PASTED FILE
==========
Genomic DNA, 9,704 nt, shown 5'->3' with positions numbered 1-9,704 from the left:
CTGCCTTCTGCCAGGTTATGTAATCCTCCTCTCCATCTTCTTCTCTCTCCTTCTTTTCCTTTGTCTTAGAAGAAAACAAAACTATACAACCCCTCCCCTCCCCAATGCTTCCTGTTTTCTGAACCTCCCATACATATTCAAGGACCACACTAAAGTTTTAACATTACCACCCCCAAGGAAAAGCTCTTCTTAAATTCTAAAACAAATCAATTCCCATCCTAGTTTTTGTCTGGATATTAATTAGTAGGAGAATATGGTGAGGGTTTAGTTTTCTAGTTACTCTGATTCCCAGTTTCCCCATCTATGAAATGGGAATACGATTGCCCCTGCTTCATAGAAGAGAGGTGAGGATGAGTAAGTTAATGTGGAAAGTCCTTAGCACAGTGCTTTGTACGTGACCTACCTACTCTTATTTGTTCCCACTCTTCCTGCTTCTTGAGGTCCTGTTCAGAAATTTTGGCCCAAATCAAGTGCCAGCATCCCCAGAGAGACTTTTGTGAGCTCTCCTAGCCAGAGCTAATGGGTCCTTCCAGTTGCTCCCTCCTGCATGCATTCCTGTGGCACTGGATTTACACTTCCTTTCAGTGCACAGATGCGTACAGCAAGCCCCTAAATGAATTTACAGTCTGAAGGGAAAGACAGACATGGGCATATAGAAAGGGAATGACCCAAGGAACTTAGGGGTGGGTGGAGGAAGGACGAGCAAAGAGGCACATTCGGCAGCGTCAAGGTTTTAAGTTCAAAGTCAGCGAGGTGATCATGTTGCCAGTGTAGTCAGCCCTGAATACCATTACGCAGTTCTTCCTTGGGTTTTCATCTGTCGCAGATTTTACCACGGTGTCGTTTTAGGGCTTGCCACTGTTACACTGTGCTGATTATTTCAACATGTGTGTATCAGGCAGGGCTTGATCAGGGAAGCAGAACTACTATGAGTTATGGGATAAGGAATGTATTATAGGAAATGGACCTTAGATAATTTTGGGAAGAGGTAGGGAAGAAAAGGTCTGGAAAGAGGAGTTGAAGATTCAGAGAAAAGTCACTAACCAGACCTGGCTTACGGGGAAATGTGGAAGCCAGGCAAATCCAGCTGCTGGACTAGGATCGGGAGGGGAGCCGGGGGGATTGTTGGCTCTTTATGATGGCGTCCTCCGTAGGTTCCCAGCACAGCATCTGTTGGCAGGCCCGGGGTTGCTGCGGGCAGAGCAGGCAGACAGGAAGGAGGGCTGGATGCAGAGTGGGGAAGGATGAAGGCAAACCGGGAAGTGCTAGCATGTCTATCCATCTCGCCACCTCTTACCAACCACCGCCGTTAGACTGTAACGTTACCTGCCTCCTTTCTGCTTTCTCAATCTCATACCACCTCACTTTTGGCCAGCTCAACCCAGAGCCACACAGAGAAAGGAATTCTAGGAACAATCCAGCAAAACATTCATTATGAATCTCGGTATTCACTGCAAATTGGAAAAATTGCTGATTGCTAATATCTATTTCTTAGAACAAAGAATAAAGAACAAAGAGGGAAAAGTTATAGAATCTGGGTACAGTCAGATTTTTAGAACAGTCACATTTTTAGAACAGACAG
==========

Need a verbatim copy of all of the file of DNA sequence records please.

Genomic DNA, 9,704 nt, shown 5'->3' with positions numbered 1-9,704 from the left:
CTGCCTTCTGCCAGGTTATGTAATCCTCCTCTCCATCTTCTTCTCTCTCCTTCTTTTCCTTTGTCTTAGAAGAAAACAAAACTATACAACCCCTCCCCTCCCCAATGCTTCCTGTTTTCTGAACCTCCCATACATATTCAAGGACCACACTAAAGTTTTAACATTACCACCCCCAAGGAAAAGCTCTTCTTAAATTCTAAAACAAATCAATTCCCATCCTAGTTTTTGTCTGGATATTAATTAGTAGGAGAATATGGTGAGGGTTTAGTTTTCTAGTTACTCTGATTCCCAGTTTCCCCATCTATGAAATGGGAATACGATTGCCCCTGCTTCATAGAAGAGAGGTGAGGATGAGTAAGTTAATGTGGAAAGTCCTTAGCACAGTGCTTTGTACGTGACCTACCTACTCTTATTTGTTCCCACTCTTCCTGCTTCTTGAGGTCCTGTTCAGAAATTTTGGCCCAAATCAAGTGCCAGCATCCCCAGAGAGACTTTTGTGAGCTCTCCTAGCCAGAGCTAATGGGTCCTTCCAGTTGCTCCCTCCTGCATGCATTCCTGTGGCACTGGATTTACACTTCCTTTCAGTGCACAGATGCGTACAGCAAGCCCCTAAATGAATTTACAGTCTGAAGGGAAAGACAGACATGGGCATATAGAAAGGGAATGACCCAAGGAACTTAGGGGTGGGTGGAGGAAGGACGAGCAAAGAGGCACATTCGGCAGCGTCAAGGTTTTAAGTTCAAAGTCAGCGAGGTGATCATGTTGCCAGTGTAGTCAGCCCTGAATACCATTACGCAGTTCTTCCTTGGGTTTTCATCTGTCGCAGATTTTACCACGGTGTCGTTTTAGGGCTTGCCACTGTTACACTGTGCTGATTATTTCAACATGTGTGTATCAGGCAGGGCTTGATCAGGGAAGCAGAACTACTATGAGTTATGGGATAAGGAATGTATTATAGGAAATGGACCTTAGATAATTTTGGGAAGAGGTAGGGAAGAAAAGGTCTGGAAAGAGGAGTTGAAGATTCAGAGAAAAGTCACTAACCAGACCTGGCTTACGGGGAAATGTGGAAGCCAGGCAAATCCAGCTGCTGGACTAGGATCGGGAGGGGAGCCGGGGGGATTGTTGGCTCTTTATGATGGCGTCCTCCGTAGGTTCCCAGCACAGCATCTGTTGGCAGGCCCGGGGTTGCTGCGGGCAGAGCAGGCAGACAGGAAGGAGGGCTGGATGCAGAGTGGGGAAGGATGAAGGCAAACCGGGAAGTGCTAGCATGTCTATCCATCTCGCCACCTCTTACCAACCACCGCCGTTAGACTGTAACGTTACCTGCCTCCTTTCTGCTTTCTCAATCTCATACCACCTCACTTTTGGCCAGCTCAACCCAGAGCCACACAGAGAAAGGAATTCTAGGAACAATCCAGCAAAACATTCATTATGAATCTCGGTATTCACTGCAAATTGGAAAAATTGCTGATTGCTAATATCTATTTCTTAGAACAAAGAATAAAGAACAAAGAGGGAAAAGTTATAGAATCTGGGTACAGTCAGATTTTTAGAACAGTCACATTTTTAGAACAGACAG